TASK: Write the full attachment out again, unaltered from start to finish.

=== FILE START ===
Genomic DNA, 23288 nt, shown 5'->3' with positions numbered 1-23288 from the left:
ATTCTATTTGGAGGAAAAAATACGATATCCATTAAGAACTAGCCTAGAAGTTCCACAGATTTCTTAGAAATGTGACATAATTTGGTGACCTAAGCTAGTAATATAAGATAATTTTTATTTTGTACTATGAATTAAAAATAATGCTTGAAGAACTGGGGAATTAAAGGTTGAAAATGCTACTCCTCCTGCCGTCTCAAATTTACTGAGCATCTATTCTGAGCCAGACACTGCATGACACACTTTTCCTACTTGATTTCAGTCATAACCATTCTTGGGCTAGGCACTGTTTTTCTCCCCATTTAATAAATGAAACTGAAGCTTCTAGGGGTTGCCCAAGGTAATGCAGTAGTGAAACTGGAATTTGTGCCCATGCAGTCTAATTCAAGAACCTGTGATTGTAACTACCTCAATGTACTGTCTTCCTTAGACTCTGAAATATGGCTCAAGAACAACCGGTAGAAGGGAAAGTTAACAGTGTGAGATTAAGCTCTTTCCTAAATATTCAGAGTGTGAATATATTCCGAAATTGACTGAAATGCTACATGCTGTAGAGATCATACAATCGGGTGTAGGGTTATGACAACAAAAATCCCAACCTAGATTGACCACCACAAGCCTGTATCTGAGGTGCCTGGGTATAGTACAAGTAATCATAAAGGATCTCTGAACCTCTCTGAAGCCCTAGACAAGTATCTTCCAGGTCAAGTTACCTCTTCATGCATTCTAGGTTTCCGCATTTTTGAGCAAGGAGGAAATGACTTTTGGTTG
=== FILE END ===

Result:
Genomic DNA, 23288 nt, shown 5'->3' with positions numbered 1-23288 from the left:
ATTCTATTTGGAGGAAAAAATACGATATCCATTAAGAACTAGCCTAGAAGTTCCACAGATTTCTTAGAAATGTGACATAATTTGGTGACCTAAGCTAGTAATATAAGATAATTTTTATTTTGTACTATGAATTAAAAATAATGCTTGAAGAACTGGGGAATTAAAGGTTGAAAATGCTACTCCTCCTGCCGTCTCAAATTTACTGAGCATCTATTCTGAGCCAGACACTGCATGACACACTTTTCCTACTTGATTTCAGTCATAACCATTCTTGGGCTAGGCACTGTTTTTCTCCCCATTTAATAAATGAAACTGAAGCTTCTAGGGGTTGCCCAAGGTAATGCAGTAGTGAAACTGGAATTTGTGCCCATGCAGTCTAATTCAAGAACCTGTGATTGTAACTACCTCAATGTACTGTCTTCCTTAGACTCTGAAATATGGCTCAAGAACAACCGGTAGAAGGGAAAGTTAACAGTGTGAGATTAAGCTCTTTCCTAAATATTCAGAGTGTGAATATATTCCGAAATTGACTGAAATGCTACATGCTGTAGAGATCATACAATCGGGTGTAGGGTTATGACAACAAAAATCCCAACCTAGATTGACCACCACAAGCCTGTATCTGAGGTGCCTGGGTATAGTACAAGTAATCATAAAGGATCTCTGAACCTCTCTGAAGCCCTAGACAAGTATCTTCCAGGTCAAGTTACCTCTTCATGCATTCTAGGTTTCCGCATTTTTGAGCAAGGAGGAAATGACTTTTGGTTG